The People of Penn Forest: Meet Laura Faessel


Laura Faessel Penn Forest


Your Name:  Laura Faessel
Your Pronouns:  She
Your Role with Penn Forest Cemetery:  Assistant Manager

Describe a typical day for you at Penn Forest. 

I don’t think that any days are typical here, which I love!  It is really great to have a variety of indoor and outdoor work that changes everyday.    

How did you get connected with Penn Forest Cemetery?

I went back to school in 2012 for Environmental Studies at Slippery Rock University.  During my last semester, I did a research project comparing different burial methods.  One of those methods was green burial, which I found to be very interesting.  I learned of Penn Forest while doing this project.  After I graduated I was actually looking for a job in food sustainability (I also have a Culinary Arts degree and love food) and wasn’t having much luck.  One day, about a year after I graduated, Penn Forest just popped into my head and I sent Pete my resumé.  He called me up and had me come visit and he’s been stuck with me ever since 🙂  

What are some of your responsibilities and duties?

I am learning how to do everything here.  So, it can be anything from pruning fruit trees, gardening, weeding, removing excess dirt off graves, installing grave markers, preparing for and having burials, giving tours, sales, office work, etc.

Describe one thing about Penn Forest that the average person might not know or find surprising.

One thing that I love about Penn Forest that the average person may not know are the different projects going on here.  There’s a couple of different types of gardens, the farm animals, composting from the barn waste, aquaponics, beehives, willow and berry patches, yoga with goats, and hiking trails!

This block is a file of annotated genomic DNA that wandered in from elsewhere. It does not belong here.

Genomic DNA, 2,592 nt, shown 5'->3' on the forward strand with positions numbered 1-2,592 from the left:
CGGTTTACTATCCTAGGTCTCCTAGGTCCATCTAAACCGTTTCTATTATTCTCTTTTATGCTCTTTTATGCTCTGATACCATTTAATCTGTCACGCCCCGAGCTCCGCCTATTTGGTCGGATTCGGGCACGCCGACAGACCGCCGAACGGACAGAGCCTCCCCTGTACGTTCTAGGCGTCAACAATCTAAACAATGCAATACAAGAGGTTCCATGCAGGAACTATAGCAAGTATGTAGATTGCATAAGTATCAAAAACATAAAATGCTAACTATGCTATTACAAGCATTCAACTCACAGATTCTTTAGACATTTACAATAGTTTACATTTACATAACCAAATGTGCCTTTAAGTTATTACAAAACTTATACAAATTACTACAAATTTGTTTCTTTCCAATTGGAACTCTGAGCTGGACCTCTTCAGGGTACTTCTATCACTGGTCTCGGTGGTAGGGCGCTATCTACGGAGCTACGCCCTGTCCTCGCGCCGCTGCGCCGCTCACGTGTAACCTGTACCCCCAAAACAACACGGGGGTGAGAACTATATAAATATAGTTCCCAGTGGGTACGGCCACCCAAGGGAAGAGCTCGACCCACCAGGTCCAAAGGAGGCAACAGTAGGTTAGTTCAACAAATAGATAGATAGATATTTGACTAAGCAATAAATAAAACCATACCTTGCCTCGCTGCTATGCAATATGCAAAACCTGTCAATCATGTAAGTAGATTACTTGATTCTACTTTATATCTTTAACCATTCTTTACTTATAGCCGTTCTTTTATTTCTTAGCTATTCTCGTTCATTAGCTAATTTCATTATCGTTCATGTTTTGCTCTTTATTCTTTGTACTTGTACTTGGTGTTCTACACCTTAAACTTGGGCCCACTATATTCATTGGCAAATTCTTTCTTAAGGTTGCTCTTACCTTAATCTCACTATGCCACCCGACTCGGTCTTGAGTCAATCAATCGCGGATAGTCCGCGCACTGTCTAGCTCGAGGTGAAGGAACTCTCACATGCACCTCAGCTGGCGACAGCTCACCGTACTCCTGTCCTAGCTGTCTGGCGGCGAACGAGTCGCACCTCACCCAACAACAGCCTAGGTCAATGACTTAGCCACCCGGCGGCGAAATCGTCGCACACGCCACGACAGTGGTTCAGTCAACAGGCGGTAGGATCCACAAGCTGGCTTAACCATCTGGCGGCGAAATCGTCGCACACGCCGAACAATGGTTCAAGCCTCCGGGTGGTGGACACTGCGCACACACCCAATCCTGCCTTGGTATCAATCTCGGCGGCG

Why is green burial important to you?

Green burial is important to me because I believe that we have a responsibility to use the earth in a manner that allows it to sustain future generations in a wholesome way.  That means that we should not be filling it with anything harmful.  With green burial there are no toxic embalming fluids, no concrete burial vaults, no metals going into the ground, no harmful pesticides in the grassy areas.  Green burial allows bodies to return to the earth naturally contributing to healthy soil and waterways.

Tell us about your connection to Pittsburgh. Are you a native of this
region? A transplant?

I was born in Pittsburgh and have lived in this area ever since.  I have had the privilege of experiencing both the city and country life.  In the city I’ve lived in Brookline, South Side, the Hill District, Etna, and Sharpsburg.  In the country I’ve lived in Southern Butler County and in the Deer Lakes area.  I love both and feel fortunate to have been able to experience what it is like to live in the different settings.  

Do you have a favorite tree at Penn Forest, either a specific type of
tree or an actual tree that resonates with you?

My favorite tree at Penn Forest is the Tulip Poplar.  The leaves look like tulips!  I had never seen them before and I am completely enamored with them! 

How can people connect with you?

 laura (at)

Thank you, Laura

This is one in an occasional series profiling the people involved with Penn Forest Cemetery and our multiple projects. 

You can find Penn Forest:


Twitter: @PennForest and @JinglesPF

Instagram: @PennForestCemetery 

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